We therefore urge the Government of the Sudan to:

  • Withdraw its army, police and security forces from Ethiopian soil;
  • Respect Ethiopia’s sovereignty and territorial integrity;
  • Release all our citizens who have been forcefully abducted and taken to the Sudan;
  • Pay reparation for all the loss and destruction suffered by our citizens as a consequence of its unlawful actions; and Offer a formal apology for its actions.


  1. Ethiopia and Sudan Border Issue Committee
  2. Ethiopian Forum for Peace, Democracy & Development
  3. Ethiopian National Congress (ENC)
  4. Holy Synod of Ethiopia Orthodox Tewahdo Church
  5. United Ethiopian Democratic Forces (UEDF)
  6. Coalition for Unity and Democracy North America Support Committee (Kinijit)
  7. Ethiopian Democratic Hibrehizb Unity Movement (EDHUM)
  8. Ethiopian Peoples Revolutionary Party (EPRP, Democratic)
  9. All-Ethiopia Socialist Movement (Meison)
  10. Ethiopian Medhin Democratic Party (Medhin)
  11. All-Amhara People's Organization (AAPO)
  12. Gambella People's United Democratic Front (GPUDF)
  13. Tigrean Alliance for Democracy (TAND)
  14. Oromo People's Liberation Organization (OPLO-IBSO)
  15. Ethiopian People's Patriotic Front (EPPF)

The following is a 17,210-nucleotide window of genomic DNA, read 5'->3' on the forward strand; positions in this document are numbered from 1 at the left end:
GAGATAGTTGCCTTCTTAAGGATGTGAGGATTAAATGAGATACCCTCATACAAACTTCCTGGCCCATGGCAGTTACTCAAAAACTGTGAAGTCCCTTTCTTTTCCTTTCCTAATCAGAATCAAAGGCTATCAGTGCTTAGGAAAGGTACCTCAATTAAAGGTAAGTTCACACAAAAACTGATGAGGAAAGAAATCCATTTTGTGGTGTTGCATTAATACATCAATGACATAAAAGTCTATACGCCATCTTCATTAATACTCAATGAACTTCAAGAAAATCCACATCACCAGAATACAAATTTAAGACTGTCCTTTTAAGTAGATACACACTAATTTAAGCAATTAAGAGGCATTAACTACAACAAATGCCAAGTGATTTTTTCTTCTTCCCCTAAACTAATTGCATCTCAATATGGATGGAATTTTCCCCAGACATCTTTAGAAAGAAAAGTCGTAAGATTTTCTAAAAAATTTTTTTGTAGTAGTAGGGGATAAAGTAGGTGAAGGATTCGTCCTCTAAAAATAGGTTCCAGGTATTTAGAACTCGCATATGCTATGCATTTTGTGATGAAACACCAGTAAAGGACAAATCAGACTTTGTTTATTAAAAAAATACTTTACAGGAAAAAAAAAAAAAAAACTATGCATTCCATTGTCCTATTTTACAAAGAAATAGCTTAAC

16. Ethiopian National United Front (ENUF)
  17. Ginbot 7 Movement for Justice, Freedom and Democracy
  18. Anuak Justice Council (AJC)
  19. Gasha For Ethiopians
  20. Ethiopian Women for Peace and Development (EWPD)
  21. Ethiopian Free Press Journalists' Association
  22. Crown Council of Ethiopia
  23. Tatek Ethiopian Democratic Unity Force (TEDUF)
  24. Ethiopian People's Democratic Party (EPDP)
  25. Mahdere Andinet Ethiopian Association
  26. Ethiopian Air Force Association
  27. Ethiopian Veterans Association
  28. Ethiopian Council of Elders


US Department of State
2201 C Street NW
Washington, DC 20520

US House of Representatives
Washington, DC 20515

United Nations Secretary General
1st Avenue, 46 Street
New York, NY 10017

President of the Security Council